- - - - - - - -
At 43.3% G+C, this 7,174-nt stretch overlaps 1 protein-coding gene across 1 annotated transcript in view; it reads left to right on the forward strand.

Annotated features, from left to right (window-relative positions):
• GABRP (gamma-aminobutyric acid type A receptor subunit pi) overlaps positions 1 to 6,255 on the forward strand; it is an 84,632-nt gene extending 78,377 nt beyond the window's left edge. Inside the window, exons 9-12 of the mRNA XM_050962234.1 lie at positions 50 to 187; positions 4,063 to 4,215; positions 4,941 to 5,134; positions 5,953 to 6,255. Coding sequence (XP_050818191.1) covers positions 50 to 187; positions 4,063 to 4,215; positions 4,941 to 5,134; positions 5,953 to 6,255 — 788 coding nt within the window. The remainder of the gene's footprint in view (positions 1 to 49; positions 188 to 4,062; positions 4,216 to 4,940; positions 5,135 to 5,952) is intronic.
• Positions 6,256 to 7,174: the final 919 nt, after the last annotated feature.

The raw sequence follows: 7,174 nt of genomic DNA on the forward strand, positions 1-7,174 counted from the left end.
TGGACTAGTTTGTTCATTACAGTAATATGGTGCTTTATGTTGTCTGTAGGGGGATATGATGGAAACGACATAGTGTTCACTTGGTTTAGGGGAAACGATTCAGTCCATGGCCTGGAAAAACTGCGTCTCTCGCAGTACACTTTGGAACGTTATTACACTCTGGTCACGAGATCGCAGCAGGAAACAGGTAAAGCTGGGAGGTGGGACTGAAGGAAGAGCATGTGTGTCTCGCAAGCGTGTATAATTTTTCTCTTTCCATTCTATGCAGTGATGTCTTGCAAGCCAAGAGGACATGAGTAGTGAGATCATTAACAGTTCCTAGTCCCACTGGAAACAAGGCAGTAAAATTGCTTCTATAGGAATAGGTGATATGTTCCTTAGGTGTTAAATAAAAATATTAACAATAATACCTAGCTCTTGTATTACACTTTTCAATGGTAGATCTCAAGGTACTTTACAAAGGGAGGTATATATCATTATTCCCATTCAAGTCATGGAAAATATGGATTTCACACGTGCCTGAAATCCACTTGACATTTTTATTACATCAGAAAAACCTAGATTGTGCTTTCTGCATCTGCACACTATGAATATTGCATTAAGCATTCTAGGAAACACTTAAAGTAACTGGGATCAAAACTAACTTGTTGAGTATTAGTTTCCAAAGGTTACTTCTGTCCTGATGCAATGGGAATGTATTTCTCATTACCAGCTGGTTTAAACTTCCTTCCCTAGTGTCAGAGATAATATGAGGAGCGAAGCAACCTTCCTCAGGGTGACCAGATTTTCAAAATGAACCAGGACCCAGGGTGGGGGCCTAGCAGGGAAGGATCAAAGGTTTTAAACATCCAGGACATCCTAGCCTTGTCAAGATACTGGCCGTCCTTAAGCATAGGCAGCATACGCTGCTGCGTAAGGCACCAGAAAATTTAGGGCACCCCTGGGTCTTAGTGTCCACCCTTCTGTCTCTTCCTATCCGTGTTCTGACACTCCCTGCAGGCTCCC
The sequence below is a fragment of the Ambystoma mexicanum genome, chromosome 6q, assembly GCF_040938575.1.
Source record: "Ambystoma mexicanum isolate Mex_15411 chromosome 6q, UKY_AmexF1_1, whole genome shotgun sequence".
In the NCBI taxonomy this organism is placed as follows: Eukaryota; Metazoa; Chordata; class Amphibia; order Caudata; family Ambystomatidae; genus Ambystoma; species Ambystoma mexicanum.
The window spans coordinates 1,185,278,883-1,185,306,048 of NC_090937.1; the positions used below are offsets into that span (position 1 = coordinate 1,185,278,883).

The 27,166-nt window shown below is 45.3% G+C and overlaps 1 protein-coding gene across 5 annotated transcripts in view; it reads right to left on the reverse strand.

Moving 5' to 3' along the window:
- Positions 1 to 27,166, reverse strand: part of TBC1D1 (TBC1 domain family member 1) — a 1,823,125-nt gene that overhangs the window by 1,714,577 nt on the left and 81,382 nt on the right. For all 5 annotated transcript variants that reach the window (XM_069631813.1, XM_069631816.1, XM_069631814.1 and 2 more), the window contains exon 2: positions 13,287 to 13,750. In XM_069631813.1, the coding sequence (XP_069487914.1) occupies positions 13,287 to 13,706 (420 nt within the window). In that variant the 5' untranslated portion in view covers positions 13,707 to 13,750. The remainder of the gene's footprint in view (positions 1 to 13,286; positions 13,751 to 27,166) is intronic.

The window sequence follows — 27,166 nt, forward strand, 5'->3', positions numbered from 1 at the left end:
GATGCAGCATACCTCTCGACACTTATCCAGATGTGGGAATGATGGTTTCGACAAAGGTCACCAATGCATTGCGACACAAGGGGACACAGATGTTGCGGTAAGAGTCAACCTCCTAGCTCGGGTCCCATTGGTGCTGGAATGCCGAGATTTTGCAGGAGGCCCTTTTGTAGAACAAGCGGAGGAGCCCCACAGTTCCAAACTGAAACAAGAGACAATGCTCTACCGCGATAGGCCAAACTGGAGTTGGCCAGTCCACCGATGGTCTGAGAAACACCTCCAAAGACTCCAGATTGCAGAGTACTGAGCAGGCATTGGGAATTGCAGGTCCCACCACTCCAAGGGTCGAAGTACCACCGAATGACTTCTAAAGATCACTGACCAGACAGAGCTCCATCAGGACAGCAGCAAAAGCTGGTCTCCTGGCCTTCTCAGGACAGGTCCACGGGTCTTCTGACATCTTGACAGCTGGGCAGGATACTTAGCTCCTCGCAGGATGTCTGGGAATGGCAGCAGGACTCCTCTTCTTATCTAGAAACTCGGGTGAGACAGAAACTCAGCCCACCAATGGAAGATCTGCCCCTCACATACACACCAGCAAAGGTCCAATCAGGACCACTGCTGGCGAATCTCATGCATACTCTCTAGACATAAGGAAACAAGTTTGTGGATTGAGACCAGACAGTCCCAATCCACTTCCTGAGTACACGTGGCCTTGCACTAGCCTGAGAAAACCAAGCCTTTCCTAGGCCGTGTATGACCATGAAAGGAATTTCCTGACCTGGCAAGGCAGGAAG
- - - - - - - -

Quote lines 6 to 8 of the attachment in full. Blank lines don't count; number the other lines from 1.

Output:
TGGACTAGTTTGTTCATTACAGTAATATGGTGCTTTATGTTGTCTGTAGGGGGATATGATGGAAACGACATAGTGTTCACTTGGTTTAGGGGAAACGATTCAGTCCATGGCCTGGAAAAACTGCGTCTCTCGCAGTACACTTTGGAACGTTATTACACTCTGGTCACGAGATCGCAGCAGGAAACAGGTAAAGCTGGGAGGTGGGACTGAAGGAAGAGCATGTGTGTCTCGCAAGCGTGTATAATTTTTCTCTTTCCATTCTATGCAGTGATGTCTTGCAAGCCAAGAGGACATGAGTAGTGAGATCATTAACAGTTCCTAGTCCCACTGGAAACAAGGCAGTAAAATTGCTTCTATAGGAATAGGTGATATGTTCCTTAGGTGTTAAATAAAAATATTAACAATAATACCTAGCTCTTGTATTACACTTTTCAATGGTAGATCTCAAGGTACTTTACAAAGGGAGGTATATATCATTATTCCCATTCAAGTCATGGAAAATATGGATTTCACACGTGCCTGAAATCCACTTGACATTTTTATTACATCAGAAAAACCTAGATTGTGCTTTCTGCATCTGCACACTATGAATATTGCATTAAGCATTCTAGGAAACACTTAAAGTAACTGGGATCAAAACTAACTTGTTGAGTATTAGTTTCCAAAGGTTACTTCTGTCCTGATGCAATGGGAATGTATTTCTCATTACCAGCTGGTTTAAACTTCCTTCCCTAGTGTCAGAGATAATATGAGGAGCGAAGCAACCTTCCTCAGGGTGACCAGATTTTCAAAATGAACCAGGACCCAGGGTGGGGGCCTAGCAGGGAAGGATCAAAGGTTTTAAACATCCAGGACATCCTAGCCTTGTCAAGATACTGGCCGTCCTTAAGCATAGGCAGCATACGCTGCTGCGTAAGGCACCAGAAAATTTAGGGCACCCCTGGGTCTTAGTGTCCACCCTTCTGTCTCTTCCTATCCGTGTTCTGACACTCCCTGCAGGCTCCC
The sequence below is a fragment of the Ambystoma mexicanum genome, chromosome 6q, assembly GCF_040938575.1.
Source record: "Ambystoma mexicanum isolate Mex_15411 chromosome 6q, UKY_AmexF1_1, whole genome shotgun sequence".